Fellow and Tutor in Medicine

Paul Fairchild

  • I am Associate Professor in Medicine at the Sir William Dunn School of Pathology.

  • I am Founding Director of the Oxford Stem Cell Institute.

  • I am a member of the Scientific Advisory Board of the government’s Cell and Gene Therapy Catapult.

  • I serve as Deputy Editor of the Journal of Immunology and Regenerative Medicine.

  • I am also a Fellow of the Higher Education Academy.

  • I am an Associate of the Faraday Institute, University of Cambridge.

Paul Fairchild

Teaching

At Trinity, I tutor second-year medical students in Principles of Pathology and Psychology for Medicine and second-year Biomedical Sciences students in Immunology and Microbiology. For the third-year courses in Medicine and Biomedical Sciences, I tutor the Infection and Immunity options. I also teach immunology to second and third year Biochemistry students. At the faculty level, I lecture on the Principles of Pathology course for second-year Medicine and the FHS (Final Honour School) course in Immunity. I also give lectures for a course in Immunology in the Department of Biochemistry.

For my undergraduate teaching, I received Teaching Excellence Awards from the Medical Sciences Division in 2008, 2013 and 2019 and was shortlisted by the Oxford University Students Union in 2016 for the award of ‘Outstanding Tutor in the Medical Sciences Division’.

My teaching for graduate students includes MSc courses in Integrated Immunology and Experimental and Translational Therapeutics. I have also supervised eight research students to the successful completion of their DPhil projects.

Retinal Pigmented Epithelium
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Retinal Pigmented Epithelium

Research

I began my research career in Oxford, where I studied for a doctorate in the Nuffield Department of Surgical Sciences, focussing on the dual role of dendritic cells in allograft rejection and immunological self-tolerance. I subsequently spent five years as a Post-doctoral Fellow in the Department of Pathology, University of Cambridge, investigating the aetiology of autoimmune disease, but returned to Oxford in 1995 to take up a post at the Sir William Dunn School of Pathology.

My current research continues to draw on my background in transplantation immunology, in order to investigate the nature of the immune response to tissues differentiated from pluripotent stem cells and to develop approaches to the induction and maintenance of immunological tolerance to prevent their rejection. Furthermore, I have developed a programme of research aimed at exploiting the properties of pluripotent stem cells to address unmet medical needs with an immunological basis. Protocols developed in my laboratory for the directed differentiation of dendritic cell subsets from human induced pluripotent stem cells offer an opportunity for their use in immunotherapy for the treatment of a spectrum of disease states from cancer to the lysosomal storage diseases. This intellectual property will form the basis of a biotech spin out company from my laboratory focussing initially on the treatment of colorectal cancer.

You can find out more about my work at:

https://www.path.ox.ac.uk/content/paul-fairchild

https://www.oxfordmartin.ox.ac.uk/people/dr-paul-fairchild/

https://www.journals.elsevier.com/journal-of-immunology-and-regenerative-medicine/podcasts/paul-fairchild-deputy-editor-discusses-his-research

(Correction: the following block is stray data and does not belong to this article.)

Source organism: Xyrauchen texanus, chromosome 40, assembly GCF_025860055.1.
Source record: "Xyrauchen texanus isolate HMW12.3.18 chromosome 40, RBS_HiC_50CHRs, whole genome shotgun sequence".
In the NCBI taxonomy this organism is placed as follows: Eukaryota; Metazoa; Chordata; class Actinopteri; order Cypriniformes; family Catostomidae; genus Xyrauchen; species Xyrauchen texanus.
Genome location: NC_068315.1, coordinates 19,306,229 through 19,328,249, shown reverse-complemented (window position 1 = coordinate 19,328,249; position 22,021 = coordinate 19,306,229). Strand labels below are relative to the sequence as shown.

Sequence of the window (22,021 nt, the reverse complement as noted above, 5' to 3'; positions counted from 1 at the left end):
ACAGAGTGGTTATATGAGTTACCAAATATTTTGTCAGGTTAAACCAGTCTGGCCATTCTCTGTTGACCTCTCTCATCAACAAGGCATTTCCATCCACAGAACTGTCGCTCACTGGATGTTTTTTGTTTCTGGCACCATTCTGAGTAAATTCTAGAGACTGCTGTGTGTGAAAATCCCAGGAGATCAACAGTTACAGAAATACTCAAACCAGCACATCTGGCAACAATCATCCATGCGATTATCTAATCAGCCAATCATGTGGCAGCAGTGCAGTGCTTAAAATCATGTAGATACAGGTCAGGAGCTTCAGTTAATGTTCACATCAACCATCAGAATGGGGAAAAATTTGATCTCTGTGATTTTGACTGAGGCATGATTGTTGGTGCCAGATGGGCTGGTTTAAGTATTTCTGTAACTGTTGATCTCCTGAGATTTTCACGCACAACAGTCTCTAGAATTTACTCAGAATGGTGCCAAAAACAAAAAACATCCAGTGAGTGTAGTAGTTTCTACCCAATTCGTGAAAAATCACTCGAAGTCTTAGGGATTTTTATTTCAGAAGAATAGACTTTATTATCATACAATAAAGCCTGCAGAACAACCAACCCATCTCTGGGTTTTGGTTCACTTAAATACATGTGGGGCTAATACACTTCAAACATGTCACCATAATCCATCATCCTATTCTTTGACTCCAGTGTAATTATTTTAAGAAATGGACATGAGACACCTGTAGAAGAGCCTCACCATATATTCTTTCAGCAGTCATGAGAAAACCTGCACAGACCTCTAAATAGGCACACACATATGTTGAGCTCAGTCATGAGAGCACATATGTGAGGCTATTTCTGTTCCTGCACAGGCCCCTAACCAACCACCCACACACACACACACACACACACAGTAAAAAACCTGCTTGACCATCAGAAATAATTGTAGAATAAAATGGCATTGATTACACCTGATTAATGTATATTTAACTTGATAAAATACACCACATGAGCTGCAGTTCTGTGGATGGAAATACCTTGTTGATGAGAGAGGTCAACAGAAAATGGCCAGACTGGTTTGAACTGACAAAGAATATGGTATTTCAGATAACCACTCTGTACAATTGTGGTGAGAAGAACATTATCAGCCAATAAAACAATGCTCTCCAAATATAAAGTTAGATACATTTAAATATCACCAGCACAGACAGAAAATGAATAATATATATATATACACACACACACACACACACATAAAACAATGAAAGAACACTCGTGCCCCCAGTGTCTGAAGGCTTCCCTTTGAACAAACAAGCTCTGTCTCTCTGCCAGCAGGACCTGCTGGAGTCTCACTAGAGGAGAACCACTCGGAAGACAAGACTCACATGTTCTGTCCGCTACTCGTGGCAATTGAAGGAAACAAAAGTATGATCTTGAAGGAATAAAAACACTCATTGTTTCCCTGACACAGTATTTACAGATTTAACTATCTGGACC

https://ct.catapult.org.uk/about-us/our-team/our-advisory-panel

GFP-labelled Dendritic Cell
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GFP-labelled Dendritic Cell

Selected Publications

Primary Research Papers

Horton C., Davies T.J., Lahiri P., Sachamitr P., Fairchild P.J., ‘iPS cells reprogrammed from primary dendritic cells provide an abundant source of immunostimulatory dendritic cells for use in immunotherapy’, Stem Cells 38(1) (2019), 67-79 [doi: 10.1002/stem.3095]

Fairchild P.J., Davies T.J., Horton C., Shanmugarajah K., Bravo M., ‘Immunotherapy with iPSC-derived dendritic cells brings a new perspective to an old debate: Autologous versus allogeneic?’, Cell & Gene Therapy Insights 5(5) (2019), 565-577 [doi:10.18609/cgti.2019.062]

Sachamitr P., Leishman A., Davies T. and Fairchild P.J., ‘Directed differentiation of human induced pluripotent stem cells into dendritic cells displaying tolerogenic properties and resembling the CD141+ subset’, Frontiers in Immunology 8 (2018), 1935 [doi: 10.3389/fimmu.2017.01935]

Zhao H., Davies T.J., Ning J., Chang Y., Sachamitr P., Sattler S., Fairchild P.J., Huang F-P., ‘A highly optimized protocol for reprogramming cancer cells to pluripotency using non-viral plasmid vectors’, Cell Reprogam. 17(1) (2015), 1-12

Silk K.M., Silk J.D., Ichiryu N., Davies T.J., Carpenter L., Watt S.M., Cerundolo V., Fairchild P.J., ‘Cross-presentation of tumor antigens by induced pluripotent stem cell-derived CD141+ XCR1+ dendritic cells’, Gene Therapy 19(10) (2012), 1035-1040

Books and Edited Volumes

(Ed.) The Immunological Barriers to Regenerative Medicine (Springer-Verlag: New York, 2012)

(Ed.), Regenerative Medicine Vol 10(3) (May 2015) (guest editor for Special Focus Issue devoted to the immunology of regenerative medicine)

(Ed.), Current Opinion in Organ Transplantation. Vol 14(4) (August 2009) (editor of section devoted to transplantation tolerance)

(Ed.), Immunological Tolerance: Methods and Protocols (June 2007) (Humana Press: Totowa, New Jersey, June 2007)

Dalian 2009 IdeasLab - Paul Fairchild
Professor Fairchild
paul.fairchild@trinity.ox.ac.uk

The immune system is a double-edged sword: while we cannot live without it, it can prove extremely difficult to tame.